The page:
acts, then with Jones’ singer/songwriter wife, Sally Jones, and finally with Jones himself. Mark joined Chris Jones and the Night Drivers sometime around the band’s 2009 Cloud of Dust record.
“Mark is one of the most musical mandolin players I’ve ever played with,” says Chris Jones. “Mandolin players are really impressed with his playing everywhere we go.”
Stoffel recently recruited friends for an album project he titled Coffee and Cake. He said the time was right and the stars were aligned.
“I was ready for it!” he explained. “I had a bunch of tunes, I had finished a suitable recording space at our house, the kids were finally older and more independent, so I had more time for myself, and everything lined up perfectly. And having played in a professional outfit for almost 15 years, touring nationally and internationally, meant that I got to meet and make friends with some of my musical heroes, many of whom I invited to play on the album.”
The album was co-produced by Josh Morrison, who also plays all guitar tracks on the album.
The rehearsals gave Morrison and Stoffel the chance to really prepare, and bassist Ross Sermons also worked to help fill out the sound for this record.
“Ross, Josh and I recorded all the basic tracks together and live,” Stoffel said. “The three of us seem to live and breathe music in the same way. It’s like, when you have moments of hesitation in a piece, we are all in sync. There are only a few musicians who work like that, who are tuned 100% to the band, and less to themselves. I hope that makes sense.”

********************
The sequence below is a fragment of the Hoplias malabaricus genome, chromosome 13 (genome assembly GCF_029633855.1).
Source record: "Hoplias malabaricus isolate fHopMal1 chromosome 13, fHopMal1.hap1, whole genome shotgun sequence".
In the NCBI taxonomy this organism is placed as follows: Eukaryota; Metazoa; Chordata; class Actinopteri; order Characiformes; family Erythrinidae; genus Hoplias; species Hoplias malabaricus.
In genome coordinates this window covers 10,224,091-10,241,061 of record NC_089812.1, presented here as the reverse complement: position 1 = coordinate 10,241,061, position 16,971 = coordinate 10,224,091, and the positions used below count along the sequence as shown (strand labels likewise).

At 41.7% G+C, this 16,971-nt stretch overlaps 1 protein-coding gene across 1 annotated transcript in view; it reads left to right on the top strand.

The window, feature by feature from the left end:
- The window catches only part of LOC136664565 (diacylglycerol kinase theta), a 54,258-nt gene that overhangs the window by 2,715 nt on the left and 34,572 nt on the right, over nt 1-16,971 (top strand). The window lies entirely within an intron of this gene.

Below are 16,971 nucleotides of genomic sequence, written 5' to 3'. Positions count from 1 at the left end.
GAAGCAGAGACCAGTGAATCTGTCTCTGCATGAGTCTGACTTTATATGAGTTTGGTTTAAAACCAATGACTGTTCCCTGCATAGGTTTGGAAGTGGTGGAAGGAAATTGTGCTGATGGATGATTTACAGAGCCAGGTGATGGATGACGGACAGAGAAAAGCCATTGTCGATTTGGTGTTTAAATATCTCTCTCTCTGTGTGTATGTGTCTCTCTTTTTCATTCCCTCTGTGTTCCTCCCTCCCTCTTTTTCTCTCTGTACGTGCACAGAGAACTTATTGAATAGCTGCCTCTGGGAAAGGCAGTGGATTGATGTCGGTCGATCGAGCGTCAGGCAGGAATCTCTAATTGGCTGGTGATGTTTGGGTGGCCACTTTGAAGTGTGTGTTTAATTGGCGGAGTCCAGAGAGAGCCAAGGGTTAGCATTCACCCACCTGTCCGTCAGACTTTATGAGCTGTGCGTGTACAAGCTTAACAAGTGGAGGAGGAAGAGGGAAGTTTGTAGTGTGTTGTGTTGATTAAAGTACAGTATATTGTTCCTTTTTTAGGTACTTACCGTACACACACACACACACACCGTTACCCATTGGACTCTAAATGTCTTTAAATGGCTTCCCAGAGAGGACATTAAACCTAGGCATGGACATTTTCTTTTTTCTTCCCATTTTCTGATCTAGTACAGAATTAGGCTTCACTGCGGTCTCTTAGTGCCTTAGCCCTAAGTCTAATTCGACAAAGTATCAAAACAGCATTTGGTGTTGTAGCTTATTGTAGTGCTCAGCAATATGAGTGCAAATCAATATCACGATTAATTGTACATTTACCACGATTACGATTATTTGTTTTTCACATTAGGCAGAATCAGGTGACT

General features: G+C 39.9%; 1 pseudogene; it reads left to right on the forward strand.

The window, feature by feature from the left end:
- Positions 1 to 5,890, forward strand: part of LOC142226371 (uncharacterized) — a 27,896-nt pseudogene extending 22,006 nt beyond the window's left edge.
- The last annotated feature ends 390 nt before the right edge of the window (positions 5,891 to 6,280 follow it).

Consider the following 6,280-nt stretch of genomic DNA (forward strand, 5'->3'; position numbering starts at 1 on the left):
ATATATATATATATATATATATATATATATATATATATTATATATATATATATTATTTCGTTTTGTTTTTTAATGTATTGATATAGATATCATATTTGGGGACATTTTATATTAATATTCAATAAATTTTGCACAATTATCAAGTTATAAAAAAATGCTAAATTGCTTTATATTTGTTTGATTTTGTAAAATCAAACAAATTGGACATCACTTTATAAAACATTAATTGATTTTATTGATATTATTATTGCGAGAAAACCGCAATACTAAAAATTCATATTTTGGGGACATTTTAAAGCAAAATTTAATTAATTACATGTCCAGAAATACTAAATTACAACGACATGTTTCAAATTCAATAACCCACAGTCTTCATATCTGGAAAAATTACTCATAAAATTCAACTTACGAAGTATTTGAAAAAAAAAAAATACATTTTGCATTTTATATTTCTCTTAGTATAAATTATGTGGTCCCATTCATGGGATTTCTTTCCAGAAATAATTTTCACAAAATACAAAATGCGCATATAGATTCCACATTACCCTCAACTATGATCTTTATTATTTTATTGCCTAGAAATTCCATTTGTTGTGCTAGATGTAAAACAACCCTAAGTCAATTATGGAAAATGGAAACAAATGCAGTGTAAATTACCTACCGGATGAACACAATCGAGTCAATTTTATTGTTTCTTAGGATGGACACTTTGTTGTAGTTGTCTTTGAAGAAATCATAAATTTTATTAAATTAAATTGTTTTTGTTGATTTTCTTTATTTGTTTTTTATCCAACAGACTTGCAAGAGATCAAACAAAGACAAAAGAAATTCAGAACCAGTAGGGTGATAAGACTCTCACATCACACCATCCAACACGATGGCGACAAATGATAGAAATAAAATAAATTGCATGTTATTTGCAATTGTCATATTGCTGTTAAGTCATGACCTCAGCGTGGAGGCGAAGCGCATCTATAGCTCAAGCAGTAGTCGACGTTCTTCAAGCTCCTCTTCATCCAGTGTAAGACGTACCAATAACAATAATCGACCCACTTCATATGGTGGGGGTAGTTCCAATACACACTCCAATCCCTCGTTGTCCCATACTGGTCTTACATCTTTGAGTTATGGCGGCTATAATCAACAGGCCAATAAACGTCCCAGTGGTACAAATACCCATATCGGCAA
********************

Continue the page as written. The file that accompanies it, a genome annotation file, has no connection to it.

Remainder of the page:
In Stoffel’s mind, the term “coffee and cake” just encapsulates happiness, with Stoffel having grown up in what he deems “a coffee & cake culture.” He described it as that era when people would get together mid-afternoon to take a break and celebrate community and togetherness. And of course, eat coffee and cake.
“In this day and age, where people can download individual tracks from the internet, listen on Spotify, create their own playlists, and where songs get released to the radio individually, the importance of an “album” definitely seems to diminish,” lamented Stoffel. “I personally look at an album as an artistic statement. Each track is a part of the bigger picture. The order matters. And even the cover art becomes part of the message, the statement. And if we get back on the road, I’ll have the CD for sale at the record table.”
During the pandemic, Stoffel has longed to get back to playing live, like so many of his colleagues.
“I really miss gigging and touring, but fortunately I don’t depend on income from music, unlike so many of my musician friends,” he said. “I can’t even imagine how they went through this stretch of time. And it’s not like
it’s over – gigs are still rare. Chris Jones & the Night Drivers will play their first gig since March of 2020 on Labor Day weekend 2021. Just wow!”
Stoffel said he sees the summer as less busy but is gearing up for a busy fall.
“I am afraid not much touring will be happening this summer,” he said. “Touring won’t start until early September, but I’m compiling tunes for the next CD and hope to continue to do so throughout the year. Coffee and Cake is doing pretty well, even getting a bunch of national airplays, so I’ll try to get the momentum going!”